From a therapeutic perspective, IL-2 showed efficacy at restoring membrane CXCR4 expression and function together with CD4+ T-cell counts in a subset of ICL patients. CXCR4 expression is reported to be inducible by cytokines of the γ-c family, including IL-2 and IL-7.40,42,60 Cytokine treatment, as well as triggering of certain surface receptors such as CD62L, can cause the rapid relocalization of CXCR4 intracellular stores to the cell surface.61 In HIV-infected patients, intermittent IL-2 therapy is associated with an increased proliferation of both CD4+ and CD8+ T-cell populations and increased survival of both naive and central memory CD4+ T cells.62 An expansion of naive CD25+ T cells with some, but not all, characteristics of regulatory T cells is also observed.31 Interestingly, IL-2 therapy enhances the number of circulating CD4+ T cells that expressed high levels of CXCR4.62,63 In the present study, 3 of 4 ICL patients responded to IL-2 therapy by an increase in CD4+ T-cell counts, with a sustained response in 1 case (P2) and transient responses in the 2 others (P1 and P6). Strikingly, increased CD4+ T-cell counts correlated with a recovery of membrane CXCR4 expression and function. Furthermore, the only patient (P3) who showed no improvement in CD4+ T-cell count upon therapy did not show membrane CXCR4 re-expression after either in vivo or in vitro IL-2 treatment. These data raise the possibility that in vitro analysis of CXCR4 induction on CD4+ T cells by IL-2 might provide a useful screen to predict the patient's responses to IL-2 immunotherapy. Overall, membrane CXCR4 expression was normalized on CD4+ T cells from 5 of the 6 patients after in vitro IL-2 stimulation, suggesting that IL-2 administration might have a beneficial effect in a significant fraction of ICL patients. This study, together with 2 previous case reports of IL-2 administration10,11 and 1 case report of IFN-γ treatment,12 provide a rationale for furthering cytokine-based immunotherapy in ICL patients. In conclusion, our data indicate that ICL is associated with a defect in membrane CXCR4 expression, which may be reversed by IL-2.

Authorship

Contribution: D.S.-A. and K.B. designed and performed research, contributed analytic tools, analyzed data, and wrote the paper; L.A.C. performed research, analyzed data, and wrote the paper; L.M. performed research and analyzed data; F.D. designed research, analyzed data, and wrote the paper; C.D. performed research; F.A.-S. contributed analytic tools and analyzed data; and O.L. initiated and coordinated the study, designed and performed research, analyzed data, and was in charge of the writing committee.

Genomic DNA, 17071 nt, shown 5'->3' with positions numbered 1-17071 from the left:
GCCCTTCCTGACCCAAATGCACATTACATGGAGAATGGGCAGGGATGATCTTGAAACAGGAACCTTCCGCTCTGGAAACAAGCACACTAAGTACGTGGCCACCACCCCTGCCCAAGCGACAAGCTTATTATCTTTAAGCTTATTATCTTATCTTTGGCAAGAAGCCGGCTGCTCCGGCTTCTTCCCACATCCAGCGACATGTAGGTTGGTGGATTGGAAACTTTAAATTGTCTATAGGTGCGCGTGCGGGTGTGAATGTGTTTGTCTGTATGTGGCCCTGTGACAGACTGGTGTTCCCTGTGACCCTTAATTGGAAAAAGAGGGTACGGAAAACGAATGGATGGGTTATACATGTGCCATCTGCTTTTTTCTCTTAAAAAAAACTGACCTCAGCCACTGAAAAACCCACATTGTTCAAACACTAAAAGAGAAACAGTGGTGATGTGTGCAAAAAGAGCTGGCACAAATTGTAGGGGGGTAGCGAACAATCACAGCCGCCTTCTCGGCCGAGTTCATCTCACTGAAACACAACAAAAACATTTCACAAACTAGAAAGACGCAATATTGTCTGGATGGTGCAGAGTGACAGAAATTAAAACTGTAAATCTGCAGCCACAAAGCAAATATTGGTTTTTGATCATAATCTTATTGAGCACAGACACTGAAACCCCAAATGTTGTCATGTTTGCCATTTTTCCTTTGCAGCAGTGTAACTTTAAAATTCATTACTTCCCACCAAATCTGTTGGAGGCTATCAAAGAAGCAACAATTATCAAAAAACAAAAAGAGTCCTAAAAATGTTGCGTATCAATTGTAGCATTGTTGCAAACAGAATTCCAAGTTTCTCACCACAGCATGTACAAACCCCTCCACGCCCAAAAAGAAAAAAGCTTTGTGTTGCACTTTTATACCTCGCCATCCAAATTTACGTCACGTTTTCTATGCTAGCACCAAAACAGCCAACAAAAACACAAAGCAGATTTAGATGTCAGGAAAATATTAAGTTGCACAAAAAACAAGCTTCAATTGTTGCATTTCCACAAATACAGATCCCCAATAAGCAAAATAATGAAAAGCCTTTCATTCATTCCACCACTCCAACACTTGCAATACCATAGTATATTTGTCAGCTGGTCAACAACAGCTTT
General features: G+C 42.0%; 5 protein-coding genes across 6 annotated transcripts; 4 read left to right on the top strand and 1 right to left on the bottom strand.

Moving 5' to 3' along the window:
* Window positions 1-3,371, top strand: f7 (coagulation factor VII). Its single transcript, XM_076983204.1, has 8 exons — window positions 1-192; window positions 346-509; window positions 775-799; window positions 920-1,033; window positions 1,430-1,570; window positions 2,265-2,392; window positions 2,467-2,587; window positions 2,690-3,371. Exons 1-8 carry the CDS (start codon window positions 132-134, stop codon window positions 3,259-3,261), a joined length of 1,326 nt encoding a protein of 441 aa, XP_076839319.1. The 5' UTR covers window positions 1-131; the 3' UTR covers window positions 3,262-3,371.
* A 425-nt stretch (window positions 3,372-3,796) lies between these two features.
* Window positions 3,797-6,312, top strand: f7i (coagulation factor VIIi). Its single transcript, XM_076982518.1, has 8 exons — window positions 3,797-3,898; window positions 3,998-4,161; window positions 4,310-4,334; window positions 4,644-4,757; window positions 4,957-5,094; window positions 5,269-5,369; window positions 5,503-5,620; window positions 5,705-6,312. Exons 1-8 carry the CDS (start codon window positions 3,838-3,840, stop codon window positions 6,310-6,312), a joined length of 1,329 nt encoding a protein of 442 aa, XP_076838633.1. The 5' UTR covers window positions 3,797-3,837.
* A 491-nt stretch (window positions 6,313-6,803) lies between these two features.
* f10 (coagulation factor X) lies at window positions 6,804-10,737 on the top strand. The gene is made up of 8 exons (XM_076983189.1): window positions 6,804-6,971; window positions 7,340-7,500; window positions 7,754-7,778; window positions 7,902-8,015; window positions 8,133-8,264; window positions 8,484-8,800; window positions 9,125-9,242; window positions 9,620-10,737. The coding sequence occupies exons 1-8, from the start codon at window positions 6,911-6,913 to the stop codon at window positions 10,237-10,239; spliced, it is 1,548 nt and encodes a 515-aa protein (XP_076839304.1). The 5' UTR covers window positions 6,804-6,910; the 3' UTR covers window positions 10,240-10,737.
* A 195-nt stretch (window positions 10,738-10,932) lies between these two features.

Conflict-of-interest disclosure: The authors declare no competing financial interests.

Correspondence: Olivier Lortholary, Unité de Mycologie Moléculaire, CNRS URA3012, Institut Pasteur, 25 rue du Dr Roux, 75624 Paris cedex 15; e-mail: olortho{at}pasteur.fr.

Acknowledgments

We are grateful to patients who participated in the study. We thank the medical staff (A. Boibieux, J. Gaillat, B. Ponceau, and M. Vidailhet) for their collaboration and referring their patients to us. We thank E. Cabannes (Inserm U819, Institut Pasteur) for help with genetic studies and are grateful to F. Baleux (Unité de Chimie Organique, Institut Pasteur) for providing us with the synthetic CXCL12. We thank V. Godié (Inserm U996, Université Paris-Sud 11) for technical help and are grateful to D. Emilie (Inserm U996 and Service de Microbiologie-Immunologie Biologique, Hôpital A. Béclère, AP-HP) for supporting funding application (AP-HP, grant number 07018).

This work was supported by Inserm, Institut Pasteur, AP-HP, and the European Union FP6 (INNOCHEM, grant number LSHB-CT-2005-518167).

Footnotes

  • * D.S.-A. and K.B. contributed equally to this work.

  • An Inside Blood analysis of this article appears at the front of this issue.

  • The online version of this article contains a data supplement.

  • The publication costs of this article were defrayed in part by page charge payment. Therefore, and solely to indicate this fact, this article is hereby marked “advertisement” in accordance with 18 USC section 1734.

  • Submitted February 7, 2009.
  • Accepted December 6, 2009.

References